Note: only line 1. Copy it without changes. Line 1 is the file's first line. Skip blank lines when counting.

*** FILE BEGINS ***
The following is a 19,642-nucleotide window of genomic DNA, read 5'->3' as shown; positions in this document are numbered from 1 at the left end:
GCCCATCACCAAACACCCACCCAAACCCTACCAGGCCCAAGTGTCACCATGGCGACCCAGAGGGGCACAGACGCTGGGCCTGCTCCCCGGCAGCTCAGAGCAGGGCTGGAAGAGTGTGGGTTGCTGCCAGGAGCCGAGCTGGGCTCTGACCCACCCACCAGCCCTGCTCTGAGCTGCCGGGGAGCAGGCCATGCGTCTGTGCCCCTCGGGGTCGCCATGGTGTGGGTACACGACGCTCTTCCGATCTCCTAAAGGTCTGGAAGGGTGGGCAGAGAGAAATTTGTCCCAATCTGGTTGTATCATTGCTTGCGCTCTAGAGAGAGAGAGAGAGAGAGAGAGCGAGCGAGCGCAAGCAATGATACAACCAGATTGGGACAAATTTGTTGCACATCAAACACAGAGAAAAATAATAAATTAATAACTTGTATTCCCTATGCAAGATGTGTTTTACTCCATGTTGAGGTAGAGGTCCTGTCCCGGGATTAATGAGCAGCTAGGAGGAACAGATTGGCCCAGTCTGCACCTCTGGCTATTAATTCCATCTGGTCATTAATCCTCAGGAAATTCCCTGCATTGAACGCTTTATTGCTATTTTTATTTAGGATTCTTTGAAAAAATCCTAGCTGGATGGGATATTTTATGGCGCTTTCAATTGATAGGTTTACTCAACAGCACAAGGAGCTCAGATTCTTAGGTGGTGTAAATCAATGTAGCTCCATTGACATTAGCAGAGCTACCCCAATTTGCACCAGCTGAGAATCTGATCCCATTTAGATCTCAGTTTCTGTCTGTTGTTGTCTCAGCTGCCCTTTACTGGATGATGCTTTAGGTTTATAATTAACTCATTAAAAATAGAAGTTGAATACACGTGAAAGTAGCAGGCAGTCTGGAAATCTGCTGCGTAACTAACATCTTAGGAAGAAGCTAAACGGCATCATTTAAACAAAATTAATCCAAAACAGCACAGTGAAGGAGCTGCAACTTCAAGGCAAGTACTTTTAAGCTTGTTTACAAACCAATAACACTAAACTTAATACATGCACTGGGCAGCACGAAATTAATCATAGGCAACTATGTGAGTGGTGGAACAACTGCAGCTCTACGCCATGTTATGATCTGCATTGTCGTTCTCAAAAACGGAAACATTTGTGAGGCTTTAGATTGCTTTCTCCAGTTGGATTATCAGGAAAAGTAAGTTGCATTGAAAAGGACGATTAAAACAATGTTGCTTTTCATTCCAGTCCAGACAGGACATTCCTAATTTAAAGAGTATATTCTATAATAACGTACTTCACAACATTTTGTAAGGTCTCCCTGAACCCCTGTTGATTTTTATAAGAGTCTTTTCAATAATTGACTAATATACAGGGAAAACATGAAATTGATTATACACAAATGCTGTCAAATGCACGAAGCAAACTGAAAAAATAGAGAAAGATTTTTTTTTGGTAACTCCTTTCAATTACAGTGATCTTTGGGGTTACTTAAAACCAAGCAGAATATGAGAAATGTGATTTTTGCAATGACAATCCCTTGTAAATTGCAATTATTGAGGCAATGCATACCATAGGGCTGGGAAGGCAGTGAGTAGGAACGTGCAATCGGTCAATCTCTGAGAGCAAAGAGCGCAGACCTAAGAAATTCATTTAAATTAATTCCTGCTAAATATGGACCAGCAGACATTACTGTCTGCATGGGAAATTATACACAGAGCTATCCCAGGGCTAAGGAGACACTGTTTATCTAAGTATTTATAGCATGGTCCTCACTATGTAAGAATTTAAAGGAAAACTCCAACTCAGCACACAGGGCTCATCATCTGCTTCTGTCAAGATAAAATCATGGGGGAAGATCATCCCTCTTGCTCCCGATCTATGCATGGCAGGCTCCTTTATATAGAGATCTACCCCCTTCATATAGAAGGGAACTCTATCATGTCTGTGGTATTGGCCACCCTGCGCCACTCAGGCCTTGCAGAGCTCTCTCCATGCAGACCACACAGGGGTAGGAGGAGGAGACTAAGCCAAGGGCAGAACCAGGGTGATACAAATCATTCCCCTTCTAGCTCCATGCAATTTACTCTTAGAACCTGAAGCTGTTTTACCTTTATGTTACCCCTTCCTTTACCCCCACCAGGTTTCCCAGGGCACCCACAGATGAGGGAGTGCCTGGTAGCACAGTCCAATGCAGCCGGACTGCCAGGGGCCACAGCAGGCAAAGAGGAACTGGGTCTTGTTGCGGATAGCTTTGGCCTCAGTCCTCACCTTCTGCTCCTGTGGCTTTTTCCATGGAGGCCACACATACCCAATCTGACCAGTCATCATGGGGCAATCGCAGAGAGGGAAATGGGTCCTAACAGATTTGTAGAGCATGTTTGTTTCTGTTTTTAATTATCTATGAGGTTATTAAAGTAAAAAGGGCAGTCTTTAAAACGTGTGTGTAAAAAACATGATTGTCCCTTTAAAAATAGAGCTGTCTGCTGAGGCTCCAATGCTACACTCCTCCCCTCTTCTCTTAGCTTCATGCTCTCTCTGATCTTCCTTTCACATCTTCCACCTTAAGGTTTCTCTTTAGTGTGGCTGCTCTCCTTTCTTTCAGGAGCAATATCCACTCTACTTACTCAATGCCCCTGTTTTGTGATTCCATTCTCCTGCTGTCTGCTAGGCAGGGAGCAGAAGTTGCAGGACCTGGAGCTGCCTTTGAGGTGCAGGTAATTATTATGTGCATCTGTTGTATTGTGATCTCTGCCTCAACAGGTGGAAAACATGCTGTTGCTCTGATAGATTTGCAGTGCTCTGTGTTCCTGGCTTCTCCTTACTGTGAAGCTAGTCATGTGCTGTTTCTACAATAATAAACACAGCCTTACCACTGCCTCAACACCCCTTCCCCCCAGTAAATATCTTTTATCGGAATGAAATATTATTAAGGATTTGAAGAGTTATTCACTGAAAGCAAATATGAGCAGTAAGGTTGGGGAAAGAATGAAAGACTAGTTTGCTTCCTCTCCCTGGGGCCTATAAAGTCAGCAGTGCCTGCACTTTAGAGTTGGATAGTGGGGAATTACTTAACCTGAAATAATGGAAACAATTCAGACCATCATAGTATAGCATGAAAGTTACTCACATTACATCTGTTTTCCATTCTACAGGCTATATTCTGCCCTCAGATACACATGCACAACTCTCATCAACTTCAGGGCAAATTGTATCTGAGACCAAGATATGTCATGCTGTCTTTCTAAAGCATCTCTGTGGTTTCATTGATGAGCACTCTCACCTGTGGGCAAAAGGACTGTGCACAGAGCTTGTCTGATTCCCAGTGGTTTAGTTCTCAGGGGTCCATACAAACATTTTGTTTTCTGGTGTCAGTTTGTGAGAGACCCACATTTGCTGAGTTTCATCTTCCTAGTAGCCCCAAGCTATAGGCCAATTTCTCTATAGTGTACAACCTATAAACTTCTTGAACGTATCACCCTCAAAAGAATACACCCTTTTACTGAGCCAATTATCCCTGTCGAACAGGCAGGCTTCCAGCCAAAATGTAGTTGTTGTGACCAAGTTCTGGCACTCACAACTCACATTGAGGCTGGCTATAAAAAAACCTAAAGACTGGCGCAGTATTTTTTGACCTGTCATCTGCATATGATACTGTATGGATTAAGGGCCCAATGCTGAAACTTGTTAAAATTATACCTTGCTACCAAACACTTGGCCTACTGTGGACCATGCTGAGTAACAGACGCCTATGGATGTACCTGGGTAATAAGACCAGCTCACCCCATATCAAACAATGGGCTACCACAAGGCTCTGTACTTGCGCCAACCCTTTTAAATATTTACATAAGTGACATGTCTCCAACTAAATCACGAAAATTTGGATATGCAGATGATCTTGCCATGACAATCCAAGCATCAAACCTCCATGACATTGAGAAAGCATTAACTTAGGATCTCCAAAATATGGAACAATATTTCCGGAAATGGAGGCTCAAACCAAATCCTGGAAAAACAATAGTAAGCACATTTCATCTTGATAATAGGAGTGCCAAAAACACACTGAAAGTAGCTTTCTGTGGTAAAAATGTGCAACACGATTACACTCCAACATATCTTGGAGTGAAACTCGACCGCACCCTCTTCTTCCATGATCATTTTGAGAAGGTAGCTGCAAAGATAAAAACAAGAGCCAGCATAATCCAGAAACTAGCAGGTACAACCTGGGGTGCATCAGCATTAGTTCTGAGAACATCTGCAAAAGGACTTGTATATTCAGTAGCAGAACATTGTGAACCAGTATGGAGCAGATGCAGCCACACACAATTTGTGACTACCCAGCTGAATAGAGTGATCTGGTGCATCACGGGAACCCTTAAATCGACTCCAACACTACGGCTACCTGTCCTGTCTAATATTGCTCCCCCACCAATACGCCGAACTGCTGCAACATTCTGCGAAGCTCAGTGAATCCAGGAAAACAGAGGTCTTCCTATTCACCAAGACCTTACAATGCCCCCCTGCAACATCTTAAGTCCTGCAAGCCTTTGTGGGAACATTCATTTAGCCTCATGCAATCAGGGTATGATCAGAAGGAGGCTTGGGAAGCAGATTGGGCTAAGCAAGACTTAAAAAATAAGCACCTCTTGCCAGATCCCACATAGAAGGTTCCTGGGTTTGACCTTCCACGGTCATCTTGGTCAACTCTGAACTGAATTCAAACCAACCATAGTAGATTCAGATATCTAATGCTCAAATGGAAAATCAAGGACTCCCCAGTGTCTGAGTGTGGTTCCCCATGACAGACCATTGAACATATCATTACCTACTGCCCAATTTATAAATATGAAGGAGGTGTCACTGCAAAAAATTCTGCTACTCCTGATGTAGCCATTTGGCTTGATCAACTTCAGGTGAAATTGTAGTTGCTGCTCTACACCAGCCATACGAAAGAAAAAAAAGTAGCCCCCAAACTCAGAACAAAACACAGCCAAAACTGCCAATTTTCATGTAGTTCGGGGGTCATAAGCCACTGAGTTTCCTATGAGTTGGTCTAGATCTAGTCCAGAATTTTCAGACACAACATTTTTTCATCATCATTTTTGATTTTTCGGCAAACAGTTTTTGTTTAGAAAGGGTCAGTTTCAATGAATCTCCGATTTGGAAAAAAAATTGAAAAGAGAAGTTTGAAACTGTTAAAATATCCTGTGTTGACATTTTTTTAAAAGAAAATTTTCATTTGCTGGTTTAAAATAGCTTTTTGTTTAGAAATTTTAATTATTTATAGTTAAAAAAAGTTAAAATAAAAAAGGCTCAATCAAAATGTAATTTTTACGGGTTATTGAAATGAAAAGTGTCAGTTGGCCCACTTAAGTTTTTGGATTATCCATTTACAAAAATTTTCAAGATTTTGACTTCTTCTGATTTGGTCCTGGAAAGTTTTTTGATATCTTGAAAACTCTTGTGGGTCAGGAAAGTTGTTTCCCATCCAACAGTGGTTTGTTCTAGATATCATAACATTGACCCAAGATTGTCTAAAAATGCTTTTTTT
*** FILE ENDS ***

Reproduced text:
The following is a 19,642-nucleotide window of genomic DNA, read 5'->3' as shown; positions in this document are numbered from 1 at the left end: